Member Since: November 21, 2004 Posts: 145 Comments: 1963
34. BriarCraft
10:42 PM GMT on March 26, 2014
GG: Photography in the mist has taught me two things: First, have a soft cloth to dry off the lens between shots. And second, be familiar with the cloning function of your photo editing software so that you can clone away the occasional water droplet in an otherwise good photo.

My mother taught me this trick: cut a hole smaller than your camera lens in a plastic bag, put the camera inside the bag and force the lens through the hole, then seal up the bag. That worked just fine when I took a film camera on my first Rogue River jet boat trip. I got drenched a couple of times, but only the camera's lens got wet. I don't think it'll be that wet on this trip.

Data: Thanks for sharing that bit of interesting history. You might get lucky finding bits of history in places like your horse paddock.

I spent my childhood near West Linn, south of Portland. When we tilled the garden, we sometimes found old square nails, glass bottles and jars, and the occasional arrowhead. We guessed it could have been a place where furtrappers and Indians met to trade, but nobody ever managed to research anything about it.

If you're interested in Skyepony's flute music, she's on Sound Cloud at https://soundcloud.com/skyepony
Member Since: June 21, 2004 Posts: 80 Comments: 4042
33. DataPilot
8:05 PM GMT on March 26, 2014
Data: Your talk about the Applegate Trail got me to thinking about the Applegate River down near Medford, and Applegate Road, too. I'm sure the Applegate Trail must have gone by there. Pretty country down that way, though it gets a bit hotter than I like in summer.

Yup, the Applegate Trail did indeed run through Medford as well. It connected the gold fields of Northern California with the Willamette Valley, and served as an alternate route for settlers coming west. Rather than having to choose between rafting down the Columbia River or crossing the Cascades over infamous Barlow Road, settlers could take the California Trail west, then travel north over the Calapooya Mountains. It's hard to know whether California/Applegate was a safer route, but it was believed to be back around 1850.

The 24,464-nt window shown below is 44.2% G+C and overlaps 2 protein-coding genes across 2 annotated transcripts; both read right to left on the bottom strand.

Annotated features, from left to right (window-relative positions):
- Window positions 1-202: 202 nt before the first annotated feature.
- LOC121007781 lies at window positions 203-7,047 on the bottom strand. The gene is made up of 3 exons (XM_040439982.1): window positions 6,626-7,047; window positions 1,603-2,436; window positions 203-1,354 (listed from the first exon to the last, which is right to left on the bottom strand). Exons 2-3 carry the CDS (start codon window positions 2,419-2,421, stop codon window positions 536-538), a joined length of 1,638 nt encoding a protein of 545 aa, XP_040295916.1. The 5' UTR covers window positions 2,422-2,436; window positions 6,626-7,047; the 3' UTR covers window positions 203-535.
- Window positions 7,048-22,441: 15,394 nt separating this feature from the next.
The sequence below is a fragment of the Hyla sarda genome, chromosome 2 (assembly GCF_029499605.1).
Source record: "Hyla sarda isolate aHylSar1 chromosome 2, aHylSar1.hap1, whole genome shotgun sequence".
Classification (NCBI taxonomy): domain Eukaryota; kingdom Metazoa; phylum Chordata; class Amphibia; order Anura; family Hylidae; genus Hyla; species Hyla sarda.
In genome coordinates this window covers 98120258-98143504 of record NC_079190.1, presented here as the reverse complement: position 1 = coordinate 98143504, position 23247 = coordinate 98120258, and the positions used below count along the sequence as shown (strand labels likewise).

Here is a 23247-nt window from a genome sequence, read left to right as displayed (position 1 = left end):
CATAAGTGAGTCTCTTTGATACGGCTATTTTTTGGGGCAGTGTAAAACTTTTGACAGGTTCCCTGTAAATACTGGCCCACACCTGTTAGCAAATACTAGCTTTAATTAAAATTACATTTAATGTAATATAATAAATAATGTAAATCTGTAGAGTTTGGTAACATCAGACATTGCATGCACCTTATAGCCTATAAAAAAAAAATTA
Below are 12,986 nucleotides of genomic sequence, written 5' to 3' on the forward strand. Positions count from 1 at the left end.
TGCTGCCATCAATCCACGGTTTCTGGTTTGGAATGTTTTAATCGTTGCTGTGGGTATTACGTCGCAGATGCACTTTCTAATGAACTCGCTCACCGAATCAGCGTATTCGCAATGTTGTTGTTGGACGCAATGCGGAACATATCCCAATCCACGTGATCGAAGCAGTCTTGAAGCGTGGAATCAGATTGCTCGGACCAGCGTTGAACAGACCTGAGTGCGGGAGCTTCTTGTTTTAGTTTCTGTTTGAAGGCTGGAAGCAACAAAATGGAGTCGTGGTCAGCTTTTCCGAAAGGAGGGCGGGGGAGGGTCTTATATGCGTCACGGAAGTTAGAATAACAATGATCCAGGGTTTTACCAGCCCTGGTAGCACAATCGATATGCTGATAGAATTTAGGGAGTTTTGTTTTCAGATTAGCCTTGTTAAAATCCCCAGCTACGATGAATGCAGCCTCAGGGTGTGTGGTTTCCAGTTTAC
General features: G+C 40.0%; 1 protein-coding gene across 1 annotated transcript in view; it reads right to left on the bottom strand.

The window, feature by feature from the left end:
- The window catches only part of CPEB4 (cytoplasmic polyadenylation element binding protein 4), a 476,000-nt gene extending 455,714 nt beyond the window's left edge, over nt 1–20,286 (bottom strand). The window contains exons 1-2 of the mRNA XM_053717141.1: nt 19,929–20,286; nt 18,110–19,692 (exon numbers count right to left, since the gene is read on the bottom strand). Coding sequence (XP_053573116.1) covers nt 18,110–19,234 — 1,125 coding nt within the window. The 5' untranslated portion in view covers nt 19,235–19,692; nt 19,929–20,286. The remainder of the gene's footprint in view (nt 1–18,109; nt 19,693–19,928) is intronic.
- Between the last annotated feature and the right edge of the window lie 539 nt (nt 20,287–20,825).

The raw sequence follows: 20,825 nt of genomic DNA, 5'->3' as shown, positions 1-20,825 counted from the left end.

I see that Margaret Iman (the woman whose epitaph you mentioned) took the northerly route, braving the Columbia River. You have to wonder if that has something to do with the fact that she wound up settling on the other side of the river, in what is now Washington. I can't imagine that settlers crossed the wild Columbia very often.

Our land is part of what was one of the very first claims made under the Donation Land Claim Act of 1850. My research on the family that made the claim indicates that they started out in South Carolina around 1847(?), spent a year in Missouri, then headed over to the gold fields in California in 1849. The following year, they took the Applegate Trail north to the Willamette Valley, where they claimed a good-sized acreage right next to the trail. Our home sits on one corner of the old claim, and our barn is situated on what we believe is the original homesite. As a side note, the first marriage ever to be recorded in the county (actually, the entire south Willamette Valley) took place right on our property - probably in or around what is now my horses' paddock.

While researching the history of our property, I learned some interesting facts about our local area. When the American Civil War broke out in 1861, most of the locals hailed from southern states originally and sympathized with the South, even though Oregon was officially part of the North. The South's loss led to ongoing bitterness that split the church parish in half and continued until most of the original settlers died. Some families actually refused to bury their dead loved ones in the same cemeteries as other Northerners or Southerners, depending on their sympathies.


Oh I've been playing flute. Just haven't recorded anything. Spring concert is in about 2 months, so around then I'll get something else out.

I didn't know you played the flute, Skye. I'm an old flute player myself. Not concert material like you, though.
Member Since: January 5, 2009 Posts: 11 Comments: 1285
32. GardenGrrl
7:59 PM GMT on March 26, 2014
Hey, even if it rains it should be a neat trip. Bring plastic bags, hand towels and more plastic bags. I have found that wrapping my camera in a handtowel then covering with a plastic grocery bag makes me feel confident to shoot in mist. Would not try that in regular rain though.